Use the first session to set your benchmarks and then have some fun:

We all have different body types. Some are sprinters, some are built for endurance, some recover quicker than others. You won’t know until you actually get in the water how much fitness you’ve lost. Instead of going to the pool with expectations of past performance (you’ll probably end up frustrated and disappointed), you should go with an attitude of curiosity to find out where you’re currently at.

  1. Count how many lengths you can swim until you need a rest and, if you’re interested in speed, time a few attempts at a sprint to gauge your current average pace.
  2. Make note too of how long you need to rest between each bit. Recovery times are a good indicator of fitness.
  3. Once you’ve established your current ability, it is then important to swim for enjoyment. Stop timing and measuring everything and simply swim to enjoy being in the water. Swim a different stroke, swim under water for a bit, listen to music if you have a waterproof device. Rather than being frustrated at how well (or not) you are swimming, just swim for the sake of getting your arms and legs used to the movement again. It won’t be long before you naturally start feeling a little bit stronger.

Work out a motivational plan:

Compare your current performance to your personal goal and work out some incremental steps in between. This will form your new training plan. For this to be successful, you will need to have set a realistic goal with a realistic amount of time in which to achieve it. You’ll also have to temper your enthusiasm for training. How often do people suddenly decide they’re going to “get fit” and go from no regular exercise to a daily hard gym session only to have to stop because of injury or burnout?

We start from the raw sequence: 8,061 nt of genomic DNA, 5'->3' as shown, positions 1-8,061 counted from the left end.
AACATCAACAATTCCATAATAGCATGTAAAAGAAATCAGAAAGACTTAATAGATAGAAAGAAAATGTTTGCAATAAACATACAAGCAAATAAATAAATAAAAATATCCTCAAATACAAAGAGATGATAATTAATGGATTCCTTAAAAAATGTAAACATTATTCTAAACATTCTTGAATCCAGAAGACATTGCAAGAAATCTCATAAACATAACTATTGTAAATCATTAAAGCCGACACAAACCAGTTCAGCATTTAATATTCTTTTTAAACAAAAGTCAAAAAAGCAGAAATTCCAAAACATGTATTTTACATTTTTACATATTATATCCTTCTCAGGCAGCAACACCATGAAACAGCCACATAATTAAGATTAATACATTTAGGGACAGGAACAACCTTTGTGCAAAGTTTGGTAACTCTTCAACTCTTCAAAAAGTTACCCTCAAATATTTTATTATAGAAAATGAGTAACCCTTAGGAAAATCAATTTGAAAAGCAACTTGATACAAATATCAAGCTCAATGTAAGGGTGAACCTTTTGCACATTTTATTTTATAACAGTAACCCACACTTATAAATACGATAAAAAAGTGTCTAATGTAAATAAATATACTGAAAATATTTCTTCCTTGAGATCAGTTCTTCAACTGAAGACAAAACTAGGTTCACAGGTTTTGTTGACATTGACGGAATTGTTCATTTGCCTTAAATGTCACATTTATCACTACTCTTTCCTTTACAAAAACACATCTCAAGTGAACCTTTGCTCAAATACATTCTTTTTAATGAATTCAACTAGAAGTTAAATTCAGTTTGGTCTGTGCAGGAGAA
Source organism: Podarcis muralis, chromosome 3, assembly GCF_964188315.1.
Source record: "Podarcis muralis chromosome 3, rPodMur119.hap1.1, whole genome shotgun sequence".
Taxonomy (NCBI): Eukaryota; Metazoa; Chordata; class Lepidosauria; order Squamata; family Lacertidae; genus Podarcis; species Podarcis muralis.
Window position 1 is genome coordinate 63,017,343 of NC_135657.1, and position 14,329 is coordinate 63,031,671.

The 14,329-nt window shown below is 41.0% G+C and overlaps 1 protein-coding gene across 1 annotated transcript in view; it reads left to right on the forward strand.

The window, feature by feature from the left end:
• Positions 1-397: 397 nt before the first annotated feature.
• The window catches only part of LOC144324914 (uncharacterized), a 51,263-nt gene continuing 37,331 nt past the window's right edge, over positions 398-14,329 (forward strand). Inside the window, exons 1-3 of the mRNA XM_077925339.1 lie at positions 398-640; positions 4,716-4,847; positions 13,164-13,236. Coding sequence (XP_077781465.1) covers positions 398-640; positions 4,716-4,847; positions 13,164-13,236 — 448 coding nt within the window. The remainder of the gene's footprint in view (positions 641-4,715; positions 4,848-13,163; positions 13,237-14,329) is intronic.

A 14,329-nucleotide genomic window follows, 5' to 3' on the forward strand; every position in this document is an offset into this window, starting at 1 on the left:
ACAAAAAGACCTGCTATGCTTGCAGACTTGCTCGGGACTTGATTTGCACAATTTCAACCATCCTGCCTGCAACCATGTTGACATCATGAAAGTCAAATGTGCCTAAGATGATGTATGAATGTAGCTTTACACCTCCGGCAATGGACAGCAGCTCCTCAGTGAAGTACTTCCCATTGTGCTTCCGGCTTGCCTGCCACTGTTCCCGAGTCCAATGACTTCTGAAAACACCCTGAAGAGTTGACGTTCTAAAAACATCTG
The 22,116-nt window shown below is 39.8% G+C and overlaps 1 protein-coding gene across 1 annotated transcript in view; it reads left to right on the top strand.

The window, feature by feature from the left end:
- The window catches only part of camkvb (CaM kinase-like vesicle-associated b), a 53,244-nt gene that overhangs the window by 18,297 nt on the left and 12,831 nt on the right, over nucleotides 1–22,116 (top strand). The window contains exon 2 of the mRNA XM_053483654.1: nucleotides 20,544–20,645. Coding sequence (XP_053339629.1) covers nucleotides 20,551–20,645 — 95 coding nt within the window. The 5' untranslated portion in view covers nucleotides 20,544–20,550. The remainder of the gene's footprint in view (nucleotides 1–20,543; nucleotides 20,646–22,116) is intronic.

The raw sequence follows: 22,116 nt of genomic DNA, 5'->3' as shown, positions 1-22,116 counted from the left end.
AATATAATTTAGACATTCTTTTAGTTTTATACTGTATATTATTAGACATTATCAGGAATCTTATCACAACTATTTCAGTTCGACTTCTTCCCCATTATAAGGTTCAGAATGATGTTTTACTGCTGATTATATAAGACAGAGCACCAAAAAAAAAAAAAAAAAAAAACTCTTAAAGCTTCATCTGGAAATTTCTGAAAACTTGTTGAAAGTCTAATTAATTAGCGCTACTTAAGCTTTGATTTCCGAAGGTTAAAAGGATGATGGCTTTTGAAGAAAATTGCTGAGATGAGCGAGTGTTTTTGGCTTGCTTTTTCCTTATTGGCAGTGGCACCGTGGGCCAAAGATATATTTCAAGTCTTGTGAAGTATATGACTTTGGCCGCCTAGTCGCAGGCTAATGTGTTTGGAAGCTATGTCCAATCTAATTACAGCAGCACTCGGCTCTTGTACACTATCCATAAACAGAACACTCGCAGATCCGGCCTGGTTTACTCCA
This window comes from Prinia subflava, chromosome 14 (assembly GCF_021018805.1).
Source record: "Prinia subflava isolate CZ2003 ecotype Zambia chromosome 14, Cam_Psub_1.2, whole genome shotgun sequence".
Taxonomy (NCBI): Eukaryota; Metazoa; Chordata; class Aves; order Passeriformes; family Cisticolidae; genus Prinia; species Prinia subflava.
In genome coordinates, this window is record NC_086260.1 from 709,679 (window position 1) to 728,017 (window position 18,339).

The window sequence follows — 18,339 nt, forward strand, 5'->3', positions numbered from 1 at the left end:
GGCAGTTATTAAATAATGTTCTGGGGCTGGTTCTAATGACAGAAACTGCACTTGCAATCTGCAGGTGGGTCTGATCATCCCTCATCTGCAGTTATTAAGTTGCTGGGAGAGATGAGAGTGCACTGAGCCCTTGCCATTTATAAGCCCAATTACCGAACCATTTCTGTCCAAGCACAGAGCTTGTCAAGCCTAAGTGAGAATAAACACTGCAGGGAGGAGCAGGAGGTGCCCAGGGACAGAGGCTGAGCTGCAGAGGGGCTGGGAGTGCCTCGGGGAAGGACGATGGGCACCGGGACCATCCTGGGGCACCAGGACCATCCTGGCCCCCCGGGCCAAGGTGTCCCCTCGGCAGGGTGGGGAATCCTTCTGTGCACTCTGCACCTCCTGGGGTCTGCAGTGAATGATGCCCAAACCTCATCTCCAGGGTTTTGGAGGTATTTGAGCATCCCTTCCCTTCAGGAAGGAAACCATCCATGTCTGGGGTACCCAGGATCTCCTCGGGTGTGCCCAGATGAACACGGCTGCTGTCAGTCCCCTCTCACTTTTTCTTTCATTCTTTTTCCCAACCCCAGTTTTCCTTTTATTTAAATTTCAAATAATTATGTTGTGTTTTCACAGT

If you’re a sprinter, perhaps you can start with rebuilding muscle by long, slow distance training, adding in some resistance work and then some turnaround sets with increasingly challenging target times.

If you’re a long distance swimmer, perhaps you can start by swimming for half an hour or an hour. Listen to your body and swim as far as you feel comfortable, rest and then continue until your session time is over. Make sure you swim at a manageable pace and gradually, you will naturally increase the distance you can continuously swim. When you are able to swim continuously for the duration of your chosen session time, you can either increase your session time or increase your pace to swim further within your original time.

Keep yourself motivated:

Fighting that depressing feeling that you can’t perform as well as you used to is one of the hardest parts of returning to fitness. Keep yourself motivated by recognising any small, incremental progress, even if it was just swimming one more length than last time. Be your own coach or cheerleader and give yourself a pat on the back for coming back each time to give it a go rather than beating yourself up for not being back to your best just yet.

Swim with a buddy if it helps to stay motivated but avoid the temptation to compare yourself against them if they are fitter than you.

Join a social swimming group or pay for some lessons as this can help you commit to regular training. An instructor or coach can provide guidance for progressive training and the group can offer you support and motivation.

Sign up for a fitness challenge such as the Swimathon to keep you focused and committed to training.